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Participative democracy and civil dialogue

European Movement Press and Media Relations Seminar

On 9 – 10 December 2016, the European Movement International and European Movement Germany organised a seminar on press and media relations, which was moderated by Adrian Taylor, Director at the Parmenides Foundation. During the two-day workshop, participants learned about improving communication with press, the challenges and possible solutions to communicating Europe via press and social media, as well as methods for countering the spread of ‘post-fact’ narratives online.

There were five points on the agenda, each introduced with an impulse by an expert on the issue. The European Movement Germany kicked off the session by sharing best practices in working with and writing for the press. The three points which were deemed most important were the timing of publishing articles, the importance of personal contacts with journalists and the principle of “less is more” in looking for media attention. Giving the second impulse, Elisa Simantke, political editor at and former reporter at Der Tagesspiegel, confirmed that the more targeted, well-structured and concrete any piece that is shared with a journalist can be, the more attention will be given to it, increasing the chance of receiving media attention.

On the issue of the challenges in communicating Europe, Claudia Guske, Deputy Head at the Press Section of the Commission Representation in Berlin, highlighted the importance of knowing your audience and adjusting your communications to them. Guske also held that it was important to communicate Europe from a regional angle and to show the human side to a story. Moreover, she added that where possible, the Commission Representation makes efforts to engage in the debate on Europe on social media platforms and to call out misleading or false information.

After a session in which challenges and solutions for communicating Europe were discussed in small groups, Carolin Glandorf, Programme manager at Transparency International Germany, gave insights into how her organisation deals with press requests. A clearly structured and defined work flow helps create a smooth and organised daily practice.

On the important issue of populism and countering ‘post-fact’ narratives in the media, Isabelle Hoffmann from the Bertelsmann Foundation held that it can help to spread factual and positive messages about the EU and to show that “we are all in this together”. To that end she reported that according to a study conducted by her organisation, Europe’s millennials are generally positive about the European Union. A high percentage of respondents supported the ‘principle and potential’ of the EU, but the general view on current developments in the EU and prospects for the near future is less positive. Populists tend to use this split in public opinion to their advantage. According to Hoffmann, the issue is that citizens do not experience democracy as a process that is worth engaging in. Instead, it is perceived as elitist and people feel left behind. Solutions thus lie in improving the situation at a regional level by providing the skills and instruments for people to believe and participate in democratic processes again.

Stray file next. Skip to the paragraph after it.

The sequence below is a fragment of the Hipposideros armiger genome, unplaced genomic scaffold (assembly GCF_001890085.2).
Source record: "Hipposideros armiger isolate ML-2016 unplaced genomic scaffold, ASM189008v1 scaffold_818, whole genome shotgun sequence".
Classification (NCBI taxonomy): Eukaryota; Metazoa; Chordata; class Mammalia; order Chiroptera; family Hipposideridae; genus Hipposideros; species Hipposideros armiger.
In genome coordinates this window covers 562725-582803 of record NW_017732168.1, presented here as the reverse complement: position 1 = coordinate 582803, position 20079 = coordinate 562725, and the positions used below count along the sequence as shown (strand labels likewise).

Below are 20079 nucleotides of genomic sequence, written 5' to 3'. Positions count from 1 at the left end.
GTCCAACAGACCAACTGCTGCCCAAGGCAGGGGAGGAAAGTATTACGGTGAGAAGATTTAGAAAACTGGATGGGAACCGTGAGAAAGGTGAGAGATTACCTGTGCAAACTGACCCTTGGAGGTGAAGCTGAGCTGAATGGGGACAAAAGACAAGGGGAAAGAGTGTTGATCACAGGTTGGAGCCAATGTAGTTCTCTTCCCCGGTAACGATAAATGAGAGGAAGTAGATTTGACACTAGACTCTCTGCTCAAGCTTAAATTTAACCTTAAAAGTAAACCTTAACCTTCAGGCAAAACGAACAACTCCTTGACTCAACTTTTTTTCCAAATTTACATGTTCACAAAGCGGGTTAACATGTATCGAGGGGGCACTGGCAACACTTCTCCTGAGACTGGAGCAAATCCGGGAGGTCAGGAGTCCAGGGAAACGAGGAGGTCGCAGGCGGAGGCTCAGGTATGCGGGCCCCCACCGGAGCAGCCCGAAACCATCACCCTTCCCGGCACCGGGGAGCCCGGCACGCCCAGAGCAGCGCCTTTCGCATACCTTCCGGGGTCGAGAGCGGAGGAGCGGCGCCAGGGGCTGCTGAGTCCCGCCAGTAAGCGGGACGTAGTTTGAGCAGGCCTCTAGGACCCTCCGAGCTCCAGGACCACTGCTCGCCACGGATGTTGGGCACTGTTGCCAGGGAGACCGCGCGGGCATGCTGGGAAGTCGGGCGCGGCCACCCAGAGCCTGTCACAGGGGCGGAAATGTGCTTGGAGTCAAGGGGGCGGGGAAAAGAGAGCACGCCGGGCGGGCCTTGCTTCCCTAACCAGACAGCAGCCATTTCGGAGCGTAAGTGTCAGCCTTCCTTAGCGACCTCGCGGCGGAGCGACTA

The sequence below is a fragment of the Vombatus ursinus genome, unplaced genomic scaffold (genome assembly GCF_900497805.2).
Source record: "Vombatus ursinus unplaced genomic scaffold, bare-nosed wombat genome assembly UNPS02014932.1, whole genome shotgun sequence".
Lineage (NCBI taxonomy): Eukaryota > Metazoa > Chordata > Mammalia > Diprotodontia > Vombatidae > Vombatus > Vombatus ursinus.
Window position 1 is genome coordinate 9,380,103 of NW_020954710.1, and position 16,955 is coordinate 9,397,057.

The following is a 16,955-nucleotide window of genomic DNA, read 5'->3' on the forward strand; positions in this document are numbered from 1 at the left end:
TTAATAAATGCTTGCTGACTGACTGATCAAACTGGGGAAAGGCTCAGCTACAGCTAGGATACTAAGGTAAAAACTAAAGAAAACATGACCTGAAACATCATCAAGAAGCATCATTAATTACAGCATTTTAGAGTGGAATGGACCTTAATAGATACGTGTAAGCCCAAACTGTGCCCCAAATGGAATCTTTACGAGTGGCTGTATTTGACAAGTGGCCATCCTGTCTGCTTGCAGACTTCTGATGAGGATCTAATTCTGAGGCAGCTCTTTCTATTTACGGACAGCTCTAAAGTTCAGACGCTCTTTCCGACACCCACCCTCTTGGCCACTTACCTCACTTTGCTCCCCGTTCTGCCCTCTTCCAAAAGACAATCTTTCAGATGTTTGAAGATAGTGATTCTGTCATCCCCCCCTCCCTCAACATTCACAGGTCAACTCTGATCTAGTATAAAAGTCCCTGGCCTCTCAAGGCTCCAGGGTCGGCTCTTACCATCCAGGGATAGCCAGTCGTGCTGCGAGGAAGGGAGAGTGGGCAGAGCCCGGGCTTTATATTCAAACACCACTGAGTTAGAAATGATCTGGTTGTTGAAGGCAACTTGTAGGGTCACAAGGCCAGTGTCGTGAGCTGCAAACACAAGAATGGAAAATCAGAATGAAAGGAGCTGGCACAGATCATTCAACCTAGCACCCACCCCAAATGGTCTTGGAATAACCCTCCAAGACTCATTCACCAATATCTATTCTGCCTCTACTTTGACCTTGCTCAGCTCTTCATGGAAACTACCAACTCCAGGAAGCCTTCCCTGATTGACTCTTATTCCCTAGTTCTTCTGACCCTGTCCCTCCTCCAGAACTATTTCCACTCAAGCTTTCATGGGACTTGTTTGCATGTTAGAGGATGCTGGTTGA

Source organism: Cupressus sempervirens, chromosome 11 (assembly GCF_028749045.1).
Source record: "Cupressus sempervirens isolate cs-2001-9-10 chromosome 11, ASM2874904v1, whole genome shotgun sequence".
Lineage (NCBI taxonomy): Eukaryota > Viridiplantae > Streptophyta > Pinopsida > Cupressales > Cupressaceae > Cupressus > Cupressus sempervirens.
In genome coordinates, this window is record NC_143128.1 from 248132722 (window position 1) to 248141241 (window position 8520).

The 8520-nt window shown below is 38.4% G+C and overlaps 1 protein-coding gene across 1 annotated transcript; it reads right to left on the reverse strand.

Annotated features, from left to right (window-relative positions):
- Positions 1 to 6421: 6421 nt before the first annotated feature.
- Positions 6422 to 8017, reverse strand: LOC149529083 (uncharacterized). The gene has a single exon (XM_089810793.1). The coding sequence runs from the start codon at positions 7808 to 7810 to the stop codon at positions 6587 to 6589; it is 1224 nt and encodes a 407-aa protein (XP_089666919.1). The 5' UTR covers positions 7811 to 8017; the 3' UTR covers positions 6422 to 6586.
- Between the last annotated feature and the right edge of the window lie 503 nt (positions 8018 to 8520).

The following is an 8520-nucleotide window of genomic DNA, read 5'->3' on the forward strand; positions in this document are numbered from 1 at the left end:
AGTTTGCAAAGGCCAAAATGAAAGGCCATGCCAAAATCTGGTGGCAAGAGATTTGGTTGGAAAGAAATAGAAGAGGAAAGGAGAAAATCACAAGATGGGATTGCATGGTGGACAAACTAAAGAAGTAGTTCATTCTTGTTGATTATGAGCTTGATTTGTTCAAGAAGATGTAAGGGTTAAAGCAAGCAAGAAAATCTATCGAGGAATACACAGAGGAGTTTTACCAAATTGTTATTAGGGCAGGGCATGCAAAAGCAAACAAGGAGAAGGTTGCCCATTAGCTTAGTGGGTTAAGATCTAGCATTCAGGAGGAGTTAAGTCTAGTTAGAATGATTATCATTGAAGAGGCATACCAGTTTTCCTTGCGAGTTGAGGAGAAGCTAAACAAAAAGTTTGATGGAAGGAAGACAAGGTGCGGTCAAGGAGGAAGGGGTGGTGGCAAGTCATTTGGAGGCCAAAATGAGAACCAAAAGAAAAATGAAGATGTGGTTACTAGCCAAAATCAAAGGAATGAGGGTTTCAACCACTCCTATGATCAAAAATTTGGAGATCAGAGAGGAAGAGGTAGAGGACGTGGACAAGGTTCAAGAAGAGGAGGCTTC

The seminar was perceived as a great success by organisers and participants alike. Throughout the seminar it became clear that a great potential for improving press and media relations lies in making better use of the cross-border, European dimension of the European Movement network. Recognising the fact that we possess a wide “network of experts’, the European Movement network has the potential to work more efficiently and to reach a wider audience together.

The European Movement International and European Movement Germany organise similar events for members on a regular basis.

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